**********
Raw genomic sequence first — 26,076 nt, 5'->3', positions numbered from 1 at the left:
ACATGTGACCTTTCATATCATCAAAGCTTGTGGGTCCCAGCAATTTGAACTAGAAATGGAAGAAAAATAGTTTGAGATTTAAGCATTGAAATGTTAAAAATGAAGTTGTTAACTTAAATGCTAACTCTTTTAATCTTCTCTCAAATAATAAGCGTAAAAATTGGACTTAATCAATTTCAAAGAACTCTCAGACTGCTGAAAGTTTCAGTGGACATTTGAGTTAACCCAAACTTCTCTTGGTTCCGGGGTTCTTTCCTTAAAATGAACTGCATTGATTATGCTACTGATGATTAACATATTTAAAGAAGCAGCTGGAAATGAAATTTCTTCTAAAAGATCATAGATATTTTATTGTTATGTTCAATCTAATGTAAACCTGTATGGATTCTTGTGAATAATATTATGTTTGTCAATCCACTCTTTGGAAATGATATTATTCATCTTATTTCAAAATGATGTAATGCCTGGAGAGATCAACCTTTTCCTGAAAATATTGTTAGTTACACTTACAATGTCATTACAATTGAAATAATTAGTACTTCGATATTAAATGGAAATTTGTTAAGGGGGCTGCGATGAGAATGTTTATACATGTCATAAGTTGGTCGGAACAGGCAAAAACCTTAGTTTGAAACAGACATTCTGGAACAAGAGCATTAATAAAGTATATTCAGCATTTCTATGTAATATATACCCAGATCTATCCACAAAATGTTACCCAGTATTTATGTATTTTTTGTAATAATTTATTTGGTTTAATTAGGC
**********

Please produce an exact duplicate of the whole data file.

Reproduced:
Raw genomic sequence first — 26,076 nt, 5'->3', positions numbered from 1 at the left:
ACATGTGACCTTTCATATCATCAAAGCTTGTGGGTCCCAGCAATTTGAACTAGAAATGGAAGAAAAATAGTTTGAGATTTAAGCATTGAAATGTTAAAAATGAAGTTGTTAACTTAAATGCTAACTCTTTTAATCTTCTCTCAAATAATAAGCGTAAAAATTGGACTTAATCAATTTCAAAGAACTCTCAGACTGCTGAAAGTTTCAGTGGACATTTGAGTTAACCCAAACTTCTCTTGGTTCCGGGGTTCTTTCCTTAAAATGAACTGCATTGATTATGCTACTGATGATTAACATATTTAAAGAAGCAGCTGGAAATGAAATTTCTTCTAAAAGATCATAGATATTTTATTGTTATGTTCAATCTAATGTAAACCTGTATGGATTCTTGTGAATAATATTATGTTTGTCAATCCACTCTTTGGAAATGATATTATTCATCTTATTTCAAAATGATGTAATGCCTGGAGAGATCAACCTTTTCCTGAAAATATTGTTAGTTACACTTACAATGTCATTACAATTGAAATAATTAGTACTTCGATATTAAATGGAAATTTGTTAAGGGGGCTGCGATGAGAATGTTTATACATGTCATAAGTTGGTCGGAACAGGCAAAAACCTTAGTTTGAAACAGACATTCTGGAACAAGAGCATTAATAAAGTATATTCAGCATTTCTATGTAATATATACCCAGATCTATCCACAAAATGTTACCCAGTATTTATGTATTTTTTGTAATAATTTATTTGGTTTAATTAGGC